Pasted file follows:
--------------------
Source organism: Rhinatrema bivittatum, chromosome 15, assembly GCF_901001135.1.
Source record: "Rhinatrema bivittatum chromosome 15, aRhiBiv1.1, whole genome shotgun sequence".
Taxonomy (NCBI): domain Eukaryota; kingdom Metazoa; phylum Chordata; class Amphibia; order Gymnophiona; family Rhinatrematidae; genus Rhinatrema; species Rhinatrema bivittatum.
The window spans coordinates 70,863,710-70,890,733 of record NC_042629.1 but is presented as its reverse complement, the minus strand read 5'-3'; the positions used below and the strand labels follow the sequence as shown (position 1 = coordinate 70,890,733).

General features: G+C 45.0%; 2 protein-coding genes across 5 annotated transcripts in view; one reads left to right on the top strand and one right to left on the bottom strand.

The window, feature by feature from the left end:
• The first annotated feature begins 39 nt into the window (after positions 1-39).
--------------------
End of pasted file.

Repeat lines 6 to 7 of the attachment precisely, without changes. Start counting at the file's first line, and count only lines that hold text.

The window, feature by feature from the left end:
• The first annotated feature begins 39 nt into the window (after positions 1-39).